You are correct.<quoted text>
I think I know where you're going with that.
Christians frequently liken the man-god relationship to the adult-child relationship - what I call Christian infantilization. The model for existence in Christianity is the child's perspective, where there is the need for protection, supervision, and comforting characteristic of childhood.
The entire psychology of Christianity is geared toward the underdevelopment and subordination of the self. It perpetuates dependency, and esteems unknowing and docility. It's authoritarian, paternalistic, filled with superstition, ritual, mythology (stories), and magical thinking.
The Christian is told that hes born bad and needs constant shepherding from a Heavenly Father figure, a cosmic baby sitter in the sky who is to be obeyed and not questioned.It encourages concrete and uncritical thought, obedience, fear of the boogie man, and a sense of being watched, judged, and punished by a father figure that is keeping account of our actions.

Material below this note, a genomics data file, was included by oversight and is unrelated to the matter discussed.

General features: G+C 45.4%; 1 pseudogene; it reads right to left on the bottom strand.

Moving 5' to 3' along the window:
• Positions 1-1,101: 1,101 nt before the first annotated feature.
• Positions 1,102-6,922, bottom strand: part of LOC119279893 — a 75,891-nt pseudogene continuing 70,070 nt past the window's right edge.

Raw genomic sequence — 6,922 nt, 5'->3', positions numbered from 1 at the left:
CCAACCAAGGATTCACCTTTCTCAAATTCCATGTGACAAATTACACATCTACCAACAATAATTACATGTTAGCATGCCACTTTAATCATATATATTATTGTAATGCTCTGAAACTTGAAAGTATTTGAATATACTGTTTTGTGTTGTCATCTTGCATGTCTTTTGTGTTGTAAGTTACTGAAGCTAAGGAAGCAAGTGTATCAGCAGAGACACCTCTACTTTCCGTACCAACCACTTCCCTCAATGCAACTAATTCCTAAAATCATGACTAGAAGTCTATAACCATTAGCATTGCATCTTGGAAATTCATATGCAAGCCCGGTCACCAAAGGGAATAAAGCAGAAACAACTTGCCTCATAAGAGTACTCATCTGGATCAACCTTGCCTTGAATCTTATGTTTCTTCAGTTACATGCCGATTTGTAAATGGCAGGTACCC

Is that close?
Consider this comment from Bishop John Spong: "The church doesn't like for people to grow up, because you can't control grown-ups. That's why we talk about being born again. When you're 'born again' you're still a child. People don't need to be born again, they need to grow up."
When you factor in the "master/slave" relationship the bible pushes-- with god/jesus as the master, and the True Believer as the slave?
It's even worse-- they are told to just shut up and obey--regardless.
It is a ready formula for creating mindless followers, who willingly give up everything to feed the hungry coffers of the select few.
Sound familiar? And the top 1% are loving every unearned minute of it.